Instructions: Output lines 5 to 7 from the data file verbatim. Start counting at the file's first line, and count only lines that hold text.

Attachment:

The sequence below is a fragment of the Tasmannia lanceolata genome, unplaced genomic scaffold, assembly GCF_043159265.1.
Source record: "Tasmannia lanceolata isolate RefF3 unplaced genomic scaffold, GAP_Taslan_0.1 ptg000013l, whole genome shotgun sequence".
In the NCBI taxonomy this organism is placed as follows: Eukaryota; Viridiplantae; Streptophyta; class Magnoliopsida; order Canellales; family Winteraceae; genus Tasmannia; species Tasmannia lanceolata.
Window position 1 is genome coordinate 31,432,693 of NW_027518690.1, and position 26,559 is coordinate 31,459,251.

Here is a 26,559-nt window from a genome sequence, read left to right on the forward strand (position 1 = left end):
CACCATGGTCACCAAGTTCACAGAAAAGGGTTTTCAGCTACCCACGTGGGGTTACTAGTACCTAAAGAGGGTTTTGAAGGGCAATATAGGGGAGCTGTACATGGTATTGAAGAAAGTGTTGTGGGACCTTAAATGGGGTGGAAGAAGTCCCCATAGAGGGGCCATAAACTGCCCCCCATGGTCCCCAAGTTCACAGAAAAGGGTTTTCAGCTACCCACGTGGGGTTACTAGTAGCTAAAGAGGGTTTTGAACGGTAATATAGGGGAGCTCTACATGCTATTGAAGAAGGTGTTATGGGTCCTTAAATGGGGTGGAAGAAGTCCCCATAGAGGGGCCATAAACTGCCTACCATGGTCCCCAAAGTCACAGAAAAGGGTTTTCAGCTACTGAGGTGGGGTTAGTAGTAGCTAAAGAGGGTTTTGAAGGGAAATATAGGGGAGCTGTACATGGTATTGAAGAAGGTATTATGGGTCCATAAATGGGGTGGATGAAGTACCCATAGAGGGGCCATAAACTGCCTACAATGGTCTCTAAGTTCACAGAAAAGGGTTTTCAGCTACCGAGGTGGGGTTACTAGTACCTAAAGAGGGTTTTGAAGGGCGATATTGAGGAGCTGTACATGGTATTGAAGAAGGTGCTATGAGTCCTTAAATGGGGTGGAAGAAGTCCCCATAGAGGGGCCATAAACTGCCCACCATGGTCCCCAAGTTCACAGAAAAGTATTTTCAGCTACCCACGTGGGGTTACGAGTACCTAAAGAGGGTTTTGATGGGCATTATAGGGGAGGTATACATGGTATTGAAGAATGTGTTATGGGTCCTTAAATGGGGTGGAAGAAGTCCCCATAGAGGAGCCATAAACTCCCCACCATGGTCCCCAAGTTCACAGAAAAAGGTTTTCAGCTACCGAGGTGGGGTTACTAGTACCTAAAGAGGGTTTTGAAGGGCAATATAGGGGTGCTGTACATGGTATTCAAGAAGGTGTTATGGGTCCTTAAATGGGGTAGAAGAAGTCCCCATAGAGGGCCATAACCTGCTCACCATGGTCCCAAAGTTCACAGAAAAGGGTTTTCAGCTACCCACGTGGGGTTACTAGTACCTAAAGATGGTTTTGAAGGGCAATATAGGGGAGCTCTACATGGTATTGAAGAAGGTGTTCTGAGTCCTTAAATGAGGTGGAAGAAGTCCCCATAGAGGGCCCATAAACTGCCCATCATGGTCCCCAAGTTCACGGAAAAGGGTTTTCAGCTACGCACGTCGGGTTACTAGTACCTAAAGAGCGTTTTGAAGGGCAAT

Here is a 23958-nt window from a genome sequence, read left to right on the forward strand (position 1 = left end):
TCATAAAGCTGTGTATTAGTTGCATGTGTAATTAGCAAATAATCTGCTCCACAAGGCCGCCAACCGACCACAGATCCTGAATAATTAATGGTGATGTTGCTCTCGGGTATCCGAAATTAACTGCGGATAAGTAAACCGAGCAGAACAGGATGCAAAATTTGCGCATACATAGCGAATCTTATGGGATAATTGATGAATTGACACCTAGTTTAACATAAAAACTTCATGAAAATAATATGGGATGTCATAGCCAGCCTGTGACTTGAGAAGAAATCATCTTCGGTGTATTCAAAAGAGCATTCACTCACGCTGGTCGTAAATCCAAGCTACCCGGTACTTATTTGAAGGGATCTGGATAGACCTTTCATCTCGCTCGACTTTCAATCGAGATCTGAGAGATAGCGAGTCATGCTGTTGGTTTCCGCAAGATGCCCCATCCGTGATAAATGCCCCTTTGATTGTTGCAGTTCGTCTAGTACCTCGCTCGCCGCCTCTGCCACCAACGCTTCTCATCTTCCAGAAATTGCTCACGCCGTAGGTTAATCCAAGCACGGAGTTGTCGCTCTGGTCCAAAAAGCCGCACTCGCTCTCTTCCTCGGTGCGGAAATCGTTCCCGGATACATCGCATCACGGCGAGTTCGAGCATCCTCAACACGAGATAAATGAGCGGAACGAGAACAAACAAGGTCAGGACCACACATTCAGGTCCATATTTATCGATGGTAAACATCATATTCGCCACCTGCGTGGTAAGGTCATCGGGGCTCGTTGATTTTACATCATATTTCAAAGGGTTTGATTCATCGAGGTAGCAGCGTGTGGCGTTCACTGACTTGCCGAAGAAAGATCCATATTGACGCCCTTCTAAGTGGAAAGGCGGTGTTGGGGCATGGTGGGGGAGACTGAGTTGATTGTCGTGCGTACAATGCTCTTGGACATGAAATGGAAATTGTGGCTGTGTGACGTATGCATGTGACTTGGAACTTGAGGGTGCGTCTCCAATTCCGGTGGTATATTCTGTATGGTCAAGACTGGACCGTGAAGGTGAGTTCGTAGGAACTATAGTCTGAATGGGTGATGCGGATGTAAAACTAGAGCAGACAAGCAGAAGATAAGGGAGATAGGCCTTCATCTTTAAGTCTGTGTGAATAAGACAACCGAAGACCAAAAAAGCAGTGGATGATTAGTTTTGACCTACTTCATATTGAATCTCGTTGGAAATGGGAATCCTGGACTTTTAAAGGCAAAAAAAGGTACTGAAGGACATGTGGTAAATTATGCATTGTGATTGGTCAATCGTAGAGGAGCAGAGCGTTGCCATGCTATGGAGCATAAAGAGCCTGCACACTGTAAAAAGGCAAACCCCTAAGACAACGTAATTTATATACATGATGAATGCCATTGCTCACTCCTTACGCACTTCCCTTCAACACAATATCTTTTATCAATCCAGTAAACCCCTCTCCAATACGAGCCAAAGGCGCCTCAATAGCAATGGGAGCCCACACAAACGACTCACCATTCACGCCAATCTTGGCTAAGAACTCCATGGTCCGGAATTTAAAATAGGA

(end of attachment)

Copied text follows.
Here is a 26,559-nt window from a genome sequence, read left to right on the forward strand (position 1 = left end):
CACCATGGTCACCAAGTTCACAGAAAAGGGTTTTCAGCTACCCACGTGGGGTTACTAGTACCTAAAGAGGGTTTTGAAGGGCAATATAGGGGAGCTGTACATGGTATTGAAGAAAGTGTTGTGGGACCTTAAATGGGGTGGAAGAAGTCCCCATAGAGGGGCCATAAACTGCCCCCCATGGTCCCCAAGTTCACAGAAAAGGGTTTTCAGCTACCCACGTGGGGTTACTAGTAGCTAAAGAGGGTTTTGAACGGTAATATAGGGGAGCTCTACATGCTATTGAAGAAGGTGTTATGGGTCCTTAAATGGGGTGGAAGAAGTCCCCATAGAGGGGCCATAAACTGCCTACCATGGTCCCCAAAGTCACAGAAAAGGGTTTTCAGCTACTGAGGTGGGGTTAGTAGTAGCTAAAGAGGGTTTTGAAGGGAAATATAGGGGAGCTGTACATGGTATTGAAGAAGGTATTATGGGTCCATAAATGGGGTGGATGAAGTACCCATAGAGGGGCCATAAACTGCCTACAATGGTCTCTAAGTTCACAGAAAAGGGTTTTCAGCTACCGAGGTGGGGTTACTAGTACCTAAAGAGGGTTTTGAAGGGCGATATTGAGGAGCTGTACATGGTATTGAAGAAGGTGCTATGAGTCCTTAAATGGGGTGGAAGAAGTCCCCATAGAGGGGCCATAAACTGCCCACCATGGTCCCCAAGTTCACAGAAAAGTATTTTCAGCTACCCACGTGGGGTTACGAGTACCTAAAGAGGGTTTTGATGGGCATTATAGGGGAGGTATACATGGTATTGAAGAATGTGTTATGGGTCCTTAAATGGGGTGGAAGAAGTCCCCATAGAGGAGCCATAAACTCCCCACCATGGTCCCCAAGTTCACAGAAAAAGGTTTTCAGCTACCGAGGTGGGGTTACTAGTACCTAAAGAGGGTTTTGAAGGGCAATATAGGGGTGCTGTACATGGTATTCAAGAAGGTGTTATGGGTCCTTAAATGGGGTAGAAGAAGTCCCCATAGAGGGCCATAACCTGCTCACCATGGTCCCAAAGTTCACAGAAAAGGGTTTTCAGCTACCCACGTGGGGTTACTAGTACCTAAAGATGGTTTTGAAGGGCAATATAGGGGAGCTCTACATGGTATTGAAGAAGGTGTTCTGAGTCCTTAAATGAGGTGGAAGAAGTCCCCATAGAGGGCCCATAAACTGCCCATCATGGTCCCCAAGTTCACGGAAAAGGGTTTTCAGCTACGCACGTCGGGTTACTAGTACCTAAAGAGCGTTTTGAAGGGCAAT

Here is a 23958-nt window from a genome sequence, read left to right on the forward strand (position 1 = left end):